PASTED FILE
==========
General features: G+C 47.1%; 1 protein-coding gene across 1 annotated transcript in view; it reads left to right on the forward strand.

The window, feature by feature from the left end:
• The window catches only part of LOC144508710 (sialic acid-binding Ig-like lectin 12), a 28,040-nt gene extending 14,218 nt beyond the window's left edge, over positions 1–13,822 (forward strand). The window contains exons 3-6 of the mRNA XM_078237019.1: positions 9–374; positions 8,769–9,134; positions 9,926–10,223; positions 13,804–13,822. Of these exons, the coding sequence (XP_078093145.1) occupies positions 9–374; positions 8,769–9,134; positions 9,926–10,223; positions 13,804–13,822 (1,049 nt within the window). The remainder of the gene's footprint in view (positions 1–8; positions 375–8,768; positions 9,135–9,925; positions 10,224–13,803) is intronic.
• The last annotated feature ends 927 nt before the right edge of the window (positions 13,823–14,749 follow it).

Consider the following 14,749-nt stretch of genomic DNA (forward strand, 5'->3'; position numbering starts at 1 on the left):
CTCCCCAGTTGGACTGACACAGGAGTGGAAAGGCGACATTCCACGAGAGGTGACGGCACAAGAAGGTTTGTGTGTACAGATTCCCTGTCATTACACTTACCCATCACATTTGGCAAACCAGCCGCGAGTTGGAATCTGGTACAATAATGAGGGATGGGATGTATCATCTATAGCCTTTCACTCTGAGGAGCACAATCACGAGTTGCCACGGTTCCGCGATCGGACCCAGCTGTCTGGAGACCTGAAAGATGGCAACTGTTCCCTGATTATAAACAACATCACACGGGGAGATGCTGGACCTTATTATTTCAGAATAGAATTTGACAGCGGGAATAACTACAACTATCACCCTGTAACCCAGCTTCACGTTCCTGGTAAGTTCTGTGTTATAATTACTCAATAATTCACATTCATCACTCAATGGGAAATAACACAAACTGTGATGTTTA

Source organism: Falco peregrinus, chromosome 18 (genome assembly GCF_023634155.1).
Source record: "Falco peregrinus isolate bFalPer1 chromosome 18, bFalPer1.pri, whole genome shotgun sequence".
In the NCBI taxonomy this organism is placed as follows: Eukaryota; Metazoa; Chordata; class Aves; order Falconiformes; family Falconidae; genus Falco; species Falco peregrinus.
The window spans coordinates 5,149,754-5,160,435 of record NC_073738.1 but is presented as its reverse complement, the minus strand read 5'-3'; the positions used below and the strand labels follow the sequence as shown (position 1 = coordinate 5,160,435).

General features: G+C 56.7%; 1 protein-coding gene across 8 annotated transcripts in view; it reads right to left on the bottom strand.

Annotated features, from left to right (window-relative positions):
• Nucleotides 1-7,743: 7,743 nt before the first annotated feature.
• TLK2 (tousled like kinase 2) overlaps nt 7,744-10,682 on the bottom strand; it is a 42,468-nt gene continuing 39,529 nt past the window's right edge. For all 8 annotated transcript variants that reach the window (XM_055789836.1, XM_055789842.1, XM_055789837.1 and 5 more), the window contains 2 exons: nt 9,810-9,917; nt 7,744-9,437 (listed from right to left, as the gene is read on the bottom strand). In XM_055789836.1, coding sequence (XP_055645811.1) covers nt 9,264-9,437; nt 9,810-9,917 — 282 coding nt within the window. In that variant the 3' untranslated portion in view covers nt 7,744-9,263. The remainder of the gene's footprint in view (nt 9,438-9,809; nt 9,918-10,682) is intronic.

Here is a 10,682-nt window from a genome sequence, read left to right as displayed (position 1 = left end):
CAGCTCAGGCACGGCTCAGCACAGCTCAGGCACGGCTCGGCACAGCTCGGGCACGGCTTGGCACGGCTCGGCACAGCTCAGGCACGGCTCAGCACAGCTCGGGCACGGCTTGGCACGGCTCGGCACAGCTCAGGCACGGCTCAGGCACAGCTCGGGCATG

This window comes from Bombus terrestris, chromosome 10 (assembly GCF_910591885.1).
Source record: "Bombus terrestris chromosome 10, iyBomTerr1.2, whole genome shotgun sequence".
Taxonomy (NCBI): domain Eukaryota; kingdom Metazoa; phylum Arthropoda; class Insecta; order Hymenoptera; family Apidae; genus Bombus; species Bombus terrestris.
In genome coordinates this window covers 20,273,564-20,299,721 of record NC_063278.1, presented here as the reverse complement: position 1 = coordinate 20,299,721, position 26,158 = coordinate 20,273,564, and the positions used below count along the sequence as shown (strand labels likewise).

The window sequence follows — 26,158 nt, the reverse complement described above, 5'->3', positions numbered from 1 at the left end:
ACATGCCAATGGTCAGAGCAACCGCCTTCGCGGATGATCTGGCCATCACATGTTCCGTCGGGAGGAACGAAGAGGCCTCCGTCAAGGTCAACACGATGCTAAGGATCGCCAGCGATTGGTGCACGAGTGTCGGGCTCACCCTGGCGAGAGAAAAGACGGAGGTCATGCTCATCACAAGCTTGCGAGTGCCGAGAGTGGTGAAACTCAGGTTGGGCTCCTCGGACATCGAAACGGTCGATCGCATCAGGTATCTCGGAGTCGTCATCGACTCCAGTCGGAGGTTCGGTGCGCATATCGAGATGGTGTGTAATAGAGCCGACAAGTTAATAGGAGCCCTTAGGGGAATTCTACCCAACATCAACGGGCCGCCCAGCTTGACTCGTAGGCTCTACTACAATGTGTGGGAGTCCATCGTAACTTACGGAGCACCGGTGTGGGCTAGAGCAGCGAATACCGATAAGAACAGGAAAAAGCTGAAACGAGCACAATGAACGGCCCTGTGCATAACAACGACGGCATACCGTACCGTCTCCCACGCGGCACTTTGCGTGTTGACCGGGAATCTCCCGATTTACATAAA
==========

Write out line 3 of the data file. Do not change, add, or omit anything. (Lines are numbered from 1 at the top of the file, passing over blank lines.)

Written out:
• The window catches only part of LOC144508710 (sialic acid-binding Ig-like lectin 12), a 28,040-nt gene extending 14,218 nt beyond the window's left edge, over positions 1–13,822 (forward strand). The window contains exons 3-6 of the mRNA XM_078237019.1: positions 9–374; positions 8,769–9,134; positions 9,926–10,223; positions 13,804–13,822. Of these exons, the coding sequence (XP_078093145.1) occupies positions 9–374; positions 8,769–9,134; positions 9,926–10,223; positions 13,804–13,822 (1,049 nt within the window). The remainder of the gene's footprint in view (positions 1–8; positions 375–8,768; positions 9,135–9,925; positions 10,224–13,803) is intronic.